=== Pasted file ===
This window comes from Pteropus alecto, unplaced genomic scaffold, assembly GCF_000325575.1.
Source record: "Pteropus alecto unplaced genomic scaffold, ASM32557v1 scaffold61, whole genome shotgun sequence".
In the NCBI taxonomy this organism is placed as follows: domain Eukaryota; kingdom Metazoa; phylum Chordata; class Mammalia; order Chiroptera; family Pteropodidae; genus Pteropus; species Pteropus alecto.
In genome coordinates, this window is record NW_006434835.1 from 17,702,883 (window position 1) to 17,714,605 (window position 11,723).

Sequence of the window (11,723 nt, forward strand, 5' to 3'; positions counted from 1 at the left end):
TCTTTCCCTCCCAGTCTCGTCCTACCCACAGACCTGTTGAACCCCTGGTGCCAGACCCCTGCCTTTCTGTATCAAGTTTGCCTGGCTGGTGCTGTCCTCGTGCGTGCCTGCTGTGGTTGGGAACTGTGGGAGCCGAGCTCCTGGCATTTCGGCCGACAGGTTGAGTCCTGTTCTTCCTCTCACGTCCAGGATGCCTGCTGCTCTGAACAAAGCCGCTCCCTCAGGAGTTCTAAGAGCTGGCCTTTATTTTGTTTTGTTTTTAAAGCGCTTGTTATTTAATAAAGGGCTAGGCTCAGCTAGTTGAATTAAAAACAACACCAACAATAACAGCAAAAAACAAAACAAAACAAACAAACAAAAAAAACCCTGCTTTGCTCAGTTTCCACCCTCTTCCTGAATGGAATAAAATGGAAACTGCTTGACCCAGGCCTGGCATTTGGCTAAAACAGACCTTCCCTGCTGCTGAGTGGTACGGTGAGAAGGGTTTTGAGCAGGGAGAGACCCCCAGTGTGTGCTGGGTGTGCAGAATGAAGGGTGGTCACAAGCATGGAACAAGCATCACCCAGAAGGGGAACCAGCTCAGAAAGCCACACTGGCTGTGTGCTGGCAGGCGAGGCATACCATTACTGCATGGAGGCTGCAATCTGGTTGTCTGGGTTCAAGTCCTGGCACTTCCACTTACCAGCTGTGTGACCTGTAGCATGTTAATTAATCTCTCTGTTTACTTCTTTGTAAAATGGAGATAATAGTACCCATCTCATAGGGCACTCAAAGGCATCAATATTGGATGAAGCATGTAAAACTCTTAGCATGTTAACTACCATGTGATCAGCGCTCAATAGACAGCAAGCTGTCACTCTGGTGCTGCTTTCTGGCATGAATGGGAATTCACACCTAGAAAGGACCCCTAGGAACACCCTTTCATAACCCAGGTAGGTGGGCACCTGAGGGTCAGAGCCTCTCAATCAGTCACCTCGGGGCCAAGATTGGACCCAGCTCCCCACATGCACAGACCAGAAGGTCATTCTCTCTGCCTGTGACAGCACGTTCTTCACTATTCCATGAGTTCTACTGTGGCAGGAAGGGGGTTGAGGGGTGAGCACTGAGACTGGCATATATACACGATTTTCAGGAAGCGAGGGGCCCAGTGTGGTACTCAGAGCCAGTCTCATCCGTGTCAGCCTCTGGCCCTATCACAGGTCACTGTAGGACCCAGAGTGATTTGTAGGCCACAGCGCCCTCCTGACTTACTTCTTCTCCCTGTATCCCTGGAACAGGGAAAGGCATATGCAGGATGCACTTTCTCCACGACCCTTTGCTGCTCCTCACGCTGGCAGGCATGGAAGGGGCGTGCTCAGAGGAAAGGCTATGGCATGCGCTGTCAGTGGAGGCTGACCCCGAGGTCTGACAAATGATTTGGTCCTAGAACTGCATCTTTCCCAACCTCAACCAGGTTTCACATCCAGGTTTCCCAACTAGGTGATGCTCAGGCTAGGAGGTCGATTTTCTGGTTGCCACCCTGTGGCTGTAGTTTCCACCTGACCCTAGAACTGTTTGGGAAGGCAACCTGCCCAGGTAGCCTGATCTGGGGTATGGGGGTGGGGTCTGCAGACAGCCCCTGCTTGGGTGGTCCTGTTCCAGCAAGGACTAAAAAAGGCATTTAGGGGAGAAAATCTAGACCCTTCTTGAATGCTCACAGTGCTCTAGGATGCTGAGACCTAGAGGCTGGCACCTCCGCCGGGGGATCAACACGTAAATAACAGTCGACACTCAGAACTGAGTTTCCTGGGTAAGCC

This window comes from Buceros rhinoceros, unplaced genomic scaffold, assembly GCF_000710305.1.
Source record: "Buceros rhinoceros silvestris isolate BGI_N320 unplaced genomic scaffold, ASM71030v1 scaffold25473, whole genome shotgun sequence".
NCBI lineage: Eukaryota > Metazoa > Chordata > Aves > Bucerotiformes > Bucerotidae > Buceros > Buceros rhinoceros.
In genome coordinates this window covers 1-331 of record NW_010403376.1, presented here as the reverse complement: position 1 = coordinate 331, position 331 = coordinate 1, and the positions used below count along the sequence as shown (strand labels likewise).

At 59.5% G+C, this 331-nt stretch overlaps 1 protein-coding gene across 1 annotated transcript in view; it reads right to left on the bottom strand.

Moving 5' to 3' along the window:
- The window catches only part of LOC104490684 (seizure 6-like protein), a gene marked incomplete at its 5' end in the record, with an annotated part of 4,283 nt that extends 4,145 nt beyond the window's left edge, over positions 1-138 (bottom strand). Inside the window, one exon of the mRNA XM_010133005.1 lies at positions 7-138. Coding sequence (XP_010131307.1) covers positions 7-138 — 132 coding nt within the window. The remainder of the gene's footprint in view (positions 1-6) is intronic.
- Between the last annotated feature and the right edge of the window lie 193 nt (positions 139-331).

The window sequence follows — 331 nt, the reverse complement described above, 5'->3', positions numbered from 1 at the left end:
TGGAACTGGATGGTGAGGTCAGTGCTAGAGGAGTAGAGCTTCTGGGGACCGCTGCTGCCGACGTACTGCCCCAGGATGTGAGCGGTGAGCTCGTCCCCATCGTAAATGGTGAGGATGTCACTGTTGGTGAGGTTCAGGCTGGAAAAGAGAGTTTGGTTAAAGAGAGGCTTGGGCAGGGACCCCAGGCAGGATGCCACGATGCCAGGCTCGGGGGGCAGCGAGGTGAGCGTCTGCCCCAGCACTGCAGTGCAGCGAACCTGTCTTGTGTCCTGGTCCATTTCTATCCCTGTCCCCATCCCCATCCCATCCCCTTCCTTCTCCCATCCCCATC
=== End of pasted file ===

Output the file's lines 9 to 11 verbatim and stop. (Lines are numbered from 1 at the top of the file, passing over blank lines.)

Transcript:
NCBI lineage: Eukaryota > Metazoa > Chordata > Aves > Bucerotiformes > Bucerotidae > Buceros > Buceros rhinoceros.
In genome coordinates this window covers 1-331 of record NW_010403376.1, presented here as the reverse complement: position 1 = coordinate 331, position 331 = coordinate 1, and the positions used below count along the sequence as shown (strand labels likewise).

At 59.5% G+C, this 331-nt stretch overlaps 1 protein-coding gene across 1 annotated transcript in view; it reads right to left on the bottom strand.